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Self-employment can be a sweet gig







Keen to become your own boss? Here’s how to make the ‘gig economy’ work for you

When Douglas Kurn quit his 15-year career in sales to strike out on his own at the age of 32, he was taking a leap of faith to pursue his passion for photography.

However, it also meant leaving behind all the benefits of being employed by a FTSE 100-listed company — from the pension to sick pay and access to a cycle-to-work scheme.

Kurn is one of 4.85m self-employed people in the UK, according to the latest data from the Office for National Statistics (ONS) — up 88,000 over the past year. Accounting for 15% of the entire workforce, their ranks have been swollen by the growing number of people in the “gig economy”, who work for companies such as Deliveroo and Uber.

Now 53, Kurn, from Chertsey in Surrey, has no regrets — despite the challenges. “I love being self-employed and the freedom that comes with it,” he says. “But one of the problems with it is that while you can take time off whenever you like, it can also mean having a lot of time off when you don’t want it. You have to deal with all the associated admin, too.”

He has also had some knocks along the way. When he was starting out, his flat was burgled and thousands of pounds’ worth of photography equipment was stolen — before he had got round to taking out contents insurance. This year one of his clients went out of business, leaving a £2,000 invoice unpaid.

If, like Kurn, you are thinking of becoming your own boss, here are some points you should be aware of — and suggestions for how you can replicate some of the benefits of being employed.

Taxes
Whether you work for a company such as Deliveroo or are self-employed in a more conventional way, you need to inform HM Revenue & Customs of your status and register for a self-assessment tax return and national insurance. You will need to pay class 2 national insurance if your profits are £6,025 or more, and class 4 if they are at least £8,164.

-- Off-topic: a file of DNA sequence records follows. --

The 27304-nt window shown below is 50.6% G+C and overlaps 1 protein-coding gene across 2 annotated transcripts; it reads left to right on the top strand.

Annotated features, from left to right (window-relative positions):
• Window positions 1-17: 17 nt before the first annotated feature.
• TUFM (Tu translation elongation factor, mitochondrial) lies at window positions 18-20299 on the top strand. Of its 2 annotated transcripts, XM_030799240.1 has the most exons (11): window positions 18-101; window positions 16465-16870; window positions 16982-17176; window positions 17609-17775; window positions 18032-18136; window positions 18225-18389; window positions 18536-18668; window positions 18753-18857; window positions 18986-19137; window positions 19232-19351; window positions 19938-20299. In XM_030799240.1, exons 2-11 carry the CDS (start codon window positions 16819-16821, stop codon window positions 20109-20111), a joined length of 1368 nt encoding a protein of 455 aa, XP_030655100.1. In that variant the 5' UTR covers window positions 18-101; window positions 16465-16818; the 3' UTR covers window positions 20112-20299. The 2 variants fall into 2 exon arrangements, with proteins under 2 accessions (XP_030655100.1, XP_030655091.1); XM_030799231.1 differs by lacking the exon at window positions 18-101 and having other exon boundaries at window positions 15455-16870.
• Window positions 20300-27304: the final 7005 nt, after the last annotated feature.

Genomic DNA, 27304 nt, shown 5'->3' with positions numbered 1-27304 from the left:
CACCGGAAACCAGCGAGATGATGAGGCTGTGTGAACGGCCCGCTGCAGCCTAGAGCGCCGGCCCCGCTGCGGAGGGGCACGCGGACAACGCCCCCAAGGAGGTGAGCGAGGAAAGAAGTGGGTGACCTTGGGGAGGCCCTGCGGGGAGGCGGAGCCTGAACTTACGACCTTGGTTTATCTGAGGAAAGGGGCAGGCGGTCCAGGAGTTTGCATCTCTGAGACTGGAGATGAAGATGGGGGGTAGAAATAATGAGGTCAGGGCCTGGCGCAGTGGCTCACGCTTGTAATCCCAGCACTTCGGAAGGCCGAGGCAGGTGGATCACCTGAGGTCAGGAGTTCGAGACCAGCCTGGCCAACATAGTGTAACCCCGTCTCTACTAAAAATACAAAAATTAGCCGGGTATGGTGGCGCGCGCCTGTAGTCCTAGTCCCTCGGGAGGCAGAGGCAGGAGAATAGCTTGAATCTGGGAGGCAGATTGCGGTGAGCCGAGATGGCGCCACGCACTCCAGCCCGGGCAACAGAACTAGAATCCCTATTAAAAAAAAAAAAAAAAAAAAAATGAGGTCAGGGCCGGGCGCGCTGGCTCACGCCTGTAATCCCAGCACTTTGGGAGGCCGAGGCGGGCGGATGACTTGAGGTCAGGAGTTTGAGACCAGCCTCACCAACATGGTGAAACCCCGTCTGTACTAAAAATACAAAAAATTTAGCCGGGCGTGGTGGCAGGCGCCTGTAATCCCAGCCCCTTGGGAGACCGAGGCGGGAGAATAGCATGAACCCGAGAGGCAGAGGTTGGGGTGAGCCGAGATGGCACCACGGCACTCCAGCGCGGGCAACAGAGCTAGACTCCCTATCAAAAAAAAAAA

It can be a culture shock to go from having all your income tax and national insurance deducted at source by your employer to having to set money aside yourself. Kurn said he manages this by putting a third of his income into a separate account, earmarked for tax.

You must pay tax twice a year — by January 31, for the preceding tax year, with a further payment on account (usually half your estimated tax bill for the following year) by July 31.

If your turnover is more than £85,000 a year, you must register for VAT.

Obtaining a mortgage
When Kurn moved house four years ago, he found it much harder to get a mortgage than it had been during a previous property purchase when he was employed. The lender wanted his most recent three years of accounts; the problem was that the first year had been immediately after the financial crash and showed a substantial dip in income.

“I had to ask my accountant to write a letter explaining it was a one-off,” said Kurn. “The mortgage was eventually approved but the process took months.”

As lenders tend to scrutinise self-employed applicants extra carefully, you should have all your paperwork in order. One or two years’ accounts may be accepted but three years is the norm.

Lenders more inclined to look favourably on the self-employed include Santander, Metro Bank and Kensington, according to mortgage broker Anderson Harris.

Sick pay
The absence of sick pay is one of the drawbacks of being self-employed, but income protection insurance can cover a proportion of your lost earnings over an agreed period — usually three or six months. Your monthly payments are calculated according to factors such as age, health and whether or not you smoke.

You can compare quotes for policies on the comparison site incomeprotectinsurance.co.uk, or find a broker on the website of the British Insurance Brokers’ Association (biba.org.uk).